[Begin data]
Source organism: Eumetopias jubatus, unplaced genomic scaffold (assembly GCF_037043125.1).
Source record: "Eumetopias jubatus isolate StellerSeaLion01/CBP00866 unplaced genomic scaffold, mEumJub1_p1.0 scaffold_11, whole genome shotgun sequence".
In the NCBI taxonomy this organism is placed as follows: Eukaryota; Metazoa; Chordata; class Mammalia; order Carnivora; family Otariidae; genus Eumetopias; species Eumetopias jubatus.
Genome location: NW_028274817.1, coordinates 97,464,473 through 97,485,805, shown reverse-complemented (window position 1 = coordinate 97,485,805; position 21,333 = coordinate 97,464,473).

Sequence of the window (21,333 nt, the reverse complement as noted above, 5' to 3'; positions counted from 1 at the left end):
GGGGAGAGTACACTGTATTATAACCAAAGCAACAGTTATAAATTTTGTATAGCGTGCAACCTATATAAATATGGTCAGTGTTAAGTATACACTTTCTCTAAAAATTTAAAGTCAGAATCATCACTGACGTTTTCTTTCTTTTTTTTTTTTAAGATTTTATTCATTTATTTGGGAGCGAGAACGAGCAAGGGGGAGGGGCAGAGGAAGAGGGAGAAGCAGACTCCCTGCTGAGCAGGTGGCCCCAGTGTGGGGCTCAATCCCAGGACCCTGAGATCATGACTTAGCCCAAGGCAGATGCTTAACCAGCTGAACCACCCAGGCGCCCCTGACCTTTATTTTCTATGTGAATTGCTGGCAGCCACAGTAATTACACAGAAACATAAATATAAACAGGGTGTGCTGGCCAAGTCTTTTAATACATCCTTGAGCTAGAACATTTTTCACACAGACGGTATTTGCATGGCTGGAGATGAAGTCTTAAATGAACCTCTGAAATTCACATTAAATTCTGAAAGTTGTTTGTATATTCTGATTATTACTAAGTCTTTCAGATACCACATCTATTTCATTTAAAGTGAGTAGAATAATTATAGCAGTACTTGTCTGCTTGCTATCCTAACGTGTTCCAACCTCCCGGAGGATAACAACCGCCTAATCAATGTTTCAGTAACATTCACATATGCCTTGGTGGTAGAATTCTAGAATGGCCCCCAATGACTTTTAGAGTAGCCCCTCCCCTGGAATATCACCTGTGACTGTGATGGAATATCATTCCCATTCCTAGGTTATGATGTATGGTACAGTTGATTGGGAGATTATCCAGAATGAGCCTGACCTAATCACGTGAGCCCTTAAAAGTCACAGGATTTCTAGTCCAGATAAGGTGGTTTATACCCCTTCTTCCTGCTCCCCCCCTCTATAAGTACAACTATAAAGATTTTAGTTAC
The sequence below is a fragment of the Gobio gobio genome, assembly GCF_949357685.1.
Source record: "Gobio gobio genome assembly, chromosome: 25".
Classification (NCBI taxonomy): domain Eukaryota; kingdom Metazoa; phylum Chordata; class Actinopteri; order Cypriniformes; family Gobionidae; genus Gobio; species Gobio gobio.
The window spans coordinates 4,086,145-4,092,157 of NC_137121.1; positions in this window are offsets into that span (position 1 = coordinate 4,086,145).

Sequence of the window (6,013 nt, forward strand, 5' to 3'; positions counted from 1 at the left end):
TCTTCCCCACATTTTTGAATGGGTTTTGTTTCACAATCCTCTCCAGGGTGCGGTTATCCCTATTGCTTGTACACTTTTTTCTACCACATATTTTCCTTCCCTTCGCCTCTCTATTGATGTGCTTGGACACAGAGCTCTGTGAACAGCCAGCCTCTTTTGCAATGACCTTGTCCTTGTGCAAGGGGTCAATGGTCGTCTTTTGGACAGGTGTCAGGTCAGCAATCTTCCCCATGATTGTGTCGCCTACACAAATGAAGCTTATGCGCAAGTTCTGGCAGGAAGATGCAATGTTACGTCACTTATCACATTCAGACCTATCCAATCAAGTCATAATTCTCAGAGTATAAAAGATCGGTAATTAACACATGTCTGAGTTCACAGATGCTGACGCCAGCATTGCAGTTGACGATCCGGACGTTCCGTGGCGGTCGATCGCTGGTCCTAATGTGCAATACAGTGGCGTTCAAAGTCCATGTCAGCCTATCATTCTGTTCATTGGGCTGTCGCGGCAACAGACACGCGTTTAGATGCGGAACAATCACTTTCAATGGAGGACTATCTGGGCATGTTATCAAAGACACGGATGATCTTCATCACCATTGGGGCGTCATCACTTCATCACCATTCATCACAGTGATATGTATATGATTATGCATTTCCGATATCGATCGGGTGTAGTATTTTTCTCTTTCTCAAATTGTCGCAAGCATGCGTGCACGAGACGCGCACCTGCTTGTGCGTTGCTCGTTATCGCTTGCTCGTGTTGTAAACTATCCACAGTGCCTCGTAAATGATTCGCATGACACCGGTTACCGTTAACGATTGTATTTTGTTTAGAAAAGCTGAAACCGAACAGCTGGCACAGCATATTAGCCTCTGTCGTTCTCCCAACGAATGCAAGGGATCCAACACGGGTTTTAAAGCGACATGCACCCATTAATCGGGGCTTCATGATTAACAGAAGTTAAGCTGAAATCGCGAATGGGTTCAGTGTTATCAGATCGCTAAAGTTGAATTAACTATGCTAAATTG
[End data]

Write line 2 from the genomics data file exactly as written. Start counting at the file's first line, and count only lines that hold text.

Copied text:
Source record: "Eumetopias jubatus isolate StellerSeaLion01/CBP00866 unplaced genomic scaffold, mEumJub1_p1.0 scaffold_11, whole genome shotgun sequence".